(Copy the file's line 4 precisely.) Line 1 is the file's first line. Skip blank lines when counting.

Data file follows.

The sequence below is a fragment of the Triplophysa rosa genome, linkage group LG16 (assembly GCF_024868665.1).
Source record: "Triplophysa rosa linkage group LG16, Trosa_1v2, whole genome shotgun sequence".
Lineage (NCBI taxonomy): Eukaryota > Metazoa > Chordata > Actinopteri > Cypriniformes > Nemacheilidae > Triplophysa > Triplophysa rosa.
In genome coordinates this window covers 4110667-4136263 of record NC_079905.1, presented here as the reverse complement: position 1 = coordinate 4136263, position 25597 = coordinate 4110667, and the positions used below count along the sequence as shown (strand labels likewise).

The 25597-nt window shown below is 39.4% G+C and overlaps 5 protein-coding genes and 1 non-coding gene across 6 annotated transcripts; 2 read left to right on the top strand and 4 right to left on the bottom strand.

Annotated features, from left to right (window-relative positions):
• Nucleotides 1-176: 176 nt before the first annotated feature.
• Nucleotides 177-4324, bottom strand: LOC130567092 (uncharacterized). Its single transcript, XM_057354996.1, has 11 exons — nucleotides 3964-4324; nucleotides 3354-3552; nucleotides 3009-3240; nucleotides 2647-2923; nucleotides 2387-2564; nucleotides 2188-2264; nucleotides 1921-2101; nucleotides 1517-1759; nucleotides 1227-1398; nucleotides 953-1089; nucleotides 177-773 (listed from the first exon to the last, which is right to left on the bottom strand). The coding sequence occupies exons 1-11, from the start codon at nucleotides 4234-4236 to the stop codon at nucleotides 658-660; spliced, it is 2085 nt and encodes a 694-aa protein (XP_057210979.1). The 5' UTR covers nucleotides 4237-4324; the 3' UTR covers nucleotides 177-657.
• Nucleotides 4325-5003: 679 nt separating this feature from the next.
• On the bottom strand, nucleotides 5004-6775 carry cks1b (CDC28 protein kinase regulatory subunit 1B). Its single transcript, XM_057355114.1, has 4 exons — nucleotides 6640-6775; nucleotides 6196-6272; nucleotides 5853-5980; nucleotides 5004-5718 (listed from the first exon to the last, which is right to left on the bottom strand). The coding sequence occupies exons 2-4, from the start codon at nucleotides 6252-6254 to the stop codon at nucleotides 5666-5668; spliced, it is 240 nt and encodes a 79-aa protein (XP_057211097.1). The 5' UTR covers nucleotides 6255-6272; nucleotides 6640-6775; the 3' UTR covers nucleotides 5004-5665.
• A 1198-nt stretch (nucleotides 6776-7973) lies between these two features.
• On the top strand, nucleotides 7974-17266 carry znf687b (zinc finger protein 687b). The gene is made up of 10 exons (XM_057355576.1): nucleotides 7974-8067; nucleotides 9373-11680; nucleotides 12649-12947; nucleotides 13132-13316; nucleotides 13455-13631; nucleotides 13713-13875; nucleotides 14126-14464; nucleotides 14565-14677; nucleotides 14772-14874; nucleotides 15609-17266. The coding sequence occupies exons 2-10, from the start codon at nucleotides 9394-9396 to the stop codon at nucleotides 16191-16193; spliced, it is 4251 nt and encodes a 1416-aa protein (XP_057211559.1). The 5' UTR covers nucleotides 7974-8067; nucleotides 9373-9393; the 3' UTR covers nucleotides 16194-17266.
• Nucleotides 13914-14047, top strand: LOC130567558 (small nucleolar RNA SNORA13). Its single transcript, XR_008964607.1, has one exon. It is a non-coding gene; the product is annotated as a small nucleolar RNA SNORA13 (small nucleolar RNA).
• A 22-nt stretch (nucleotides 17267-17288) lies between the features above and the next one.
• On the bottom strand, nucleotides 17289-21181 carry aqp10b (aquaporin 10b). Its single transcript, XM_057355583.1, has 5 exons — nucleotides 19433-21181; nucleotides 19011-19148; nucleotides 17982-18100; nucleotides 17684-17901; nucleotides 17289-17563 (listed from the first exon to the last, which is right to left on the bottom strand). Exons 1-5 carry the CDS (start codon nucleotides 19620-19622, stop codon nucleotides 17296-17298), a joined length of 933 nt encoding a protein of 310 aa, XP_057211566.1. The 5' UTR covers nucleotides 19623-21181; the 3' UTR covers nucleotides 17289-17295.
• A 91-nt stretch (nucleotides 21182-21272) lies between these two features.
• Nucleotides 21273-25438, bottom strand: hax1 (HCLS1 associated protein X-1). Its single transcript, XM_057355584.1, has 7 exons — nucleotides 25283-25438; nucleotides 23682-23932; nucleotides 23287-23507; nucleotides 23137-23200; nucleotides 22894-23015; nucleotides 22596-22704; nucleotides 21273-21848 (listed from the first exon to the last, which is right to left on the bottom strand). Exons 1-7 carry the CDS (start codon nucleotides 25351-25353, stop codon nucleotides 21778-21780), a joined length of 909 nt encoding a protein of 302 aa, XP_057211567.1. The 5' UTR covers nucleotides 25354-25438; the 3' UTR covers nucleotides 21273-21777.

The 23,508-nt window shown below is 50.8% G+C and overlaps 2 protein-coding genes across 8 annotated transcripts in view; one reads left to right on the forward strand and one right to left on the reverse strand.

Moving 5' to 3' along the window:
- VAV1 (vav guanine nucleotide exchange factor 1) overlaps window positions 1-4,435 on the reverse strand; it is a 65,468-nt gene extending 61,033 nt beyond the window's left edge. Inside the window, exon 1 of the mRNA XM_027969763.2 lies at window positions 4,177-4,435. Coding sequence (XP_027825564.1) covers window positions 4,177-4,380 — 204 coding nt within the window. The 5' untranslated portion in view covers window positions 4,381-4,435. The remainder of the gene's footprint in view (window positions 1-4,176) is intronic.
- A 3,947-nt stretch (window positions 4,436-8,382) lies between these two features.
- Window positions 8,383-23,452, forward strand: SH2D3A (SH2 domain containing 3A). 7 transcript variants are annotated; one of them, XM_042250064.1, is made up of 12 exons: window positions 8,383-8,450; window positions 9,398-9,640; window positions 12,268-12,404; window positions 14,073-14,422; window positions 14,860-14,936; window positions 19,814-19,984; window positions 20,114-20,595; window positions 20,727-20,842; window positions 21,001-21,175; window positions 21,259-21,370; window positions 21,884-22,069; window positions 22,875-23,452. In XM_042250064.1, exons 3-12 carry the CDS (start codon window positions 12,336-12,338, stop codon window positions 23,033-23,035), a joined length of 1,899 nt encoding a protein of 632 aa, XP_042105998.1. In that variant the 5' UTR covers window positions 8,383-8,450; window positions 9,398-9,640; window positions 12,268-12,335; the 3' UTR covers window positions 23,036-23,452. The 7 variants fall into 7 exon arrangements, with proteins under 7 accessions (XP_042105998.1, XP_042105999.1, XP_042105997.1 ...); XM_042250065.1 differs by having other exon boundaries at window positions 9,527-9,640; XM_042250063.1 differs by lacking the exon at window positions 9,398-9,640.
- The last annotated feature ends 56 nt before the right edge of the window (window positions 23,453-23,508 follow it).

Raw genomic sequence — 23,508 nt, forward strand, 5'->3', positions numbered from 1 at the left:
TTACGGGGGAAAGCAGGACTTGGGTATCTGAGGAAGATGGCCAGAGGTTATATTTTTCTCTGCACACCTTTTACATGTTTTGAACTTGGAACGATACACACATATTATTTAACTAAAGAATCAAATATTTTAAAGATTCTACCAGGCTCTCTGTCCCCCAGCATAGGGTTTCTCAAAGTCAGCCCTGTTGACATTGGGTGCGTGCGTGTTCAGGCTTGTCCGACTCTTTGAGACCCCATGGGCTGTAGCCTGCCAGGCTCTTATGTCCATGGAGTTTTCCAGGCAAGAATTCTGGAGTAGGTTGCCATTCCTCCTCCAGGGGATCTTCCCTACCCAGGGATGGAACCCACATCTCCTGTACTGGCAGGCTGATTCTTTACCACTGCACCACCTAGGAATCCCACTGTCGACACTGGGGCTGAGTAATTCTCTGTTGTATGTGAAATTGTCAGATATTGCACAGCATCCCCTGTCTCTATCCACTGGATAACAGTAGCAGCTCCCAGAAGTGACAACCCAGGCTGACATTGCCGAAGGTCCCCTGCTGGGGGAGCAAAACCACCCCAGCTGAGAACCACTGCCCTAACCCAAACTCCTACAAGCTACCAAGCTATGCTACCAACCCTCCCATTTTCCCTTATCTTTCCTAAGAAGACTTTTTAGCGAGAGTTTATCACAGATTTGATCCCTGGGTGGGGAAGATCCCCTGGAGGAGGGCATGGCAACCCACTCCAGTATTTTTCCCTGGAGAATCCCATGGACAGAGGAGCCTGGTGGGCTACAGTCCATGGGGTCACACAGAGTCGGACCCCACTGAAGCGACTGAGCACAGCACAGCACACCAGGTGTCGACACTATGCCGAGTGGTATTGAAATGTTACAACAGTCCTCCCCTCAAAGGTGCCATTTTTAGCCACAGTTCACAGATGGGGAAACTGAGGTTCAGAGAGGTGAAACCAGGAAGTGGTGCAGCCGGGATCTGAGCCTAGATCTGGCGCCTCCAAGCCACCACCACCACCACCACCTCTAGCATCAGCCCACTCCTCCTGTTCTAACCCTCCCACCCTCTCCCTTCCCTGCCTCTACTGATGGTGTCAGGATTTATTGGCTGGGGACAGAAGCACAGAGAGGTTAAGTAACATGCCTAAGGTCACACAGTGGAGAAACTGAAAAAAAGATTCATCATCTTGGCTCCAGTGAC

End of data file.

In genome coordinates this window covers 4110667-4136263 of record NC_079905.1, presented here as the reverse complement: position 1 = coordinate 4136263, position 25597 = coordinate 4110667, and the positions used below count along the sequence as shown (strand labels likewise).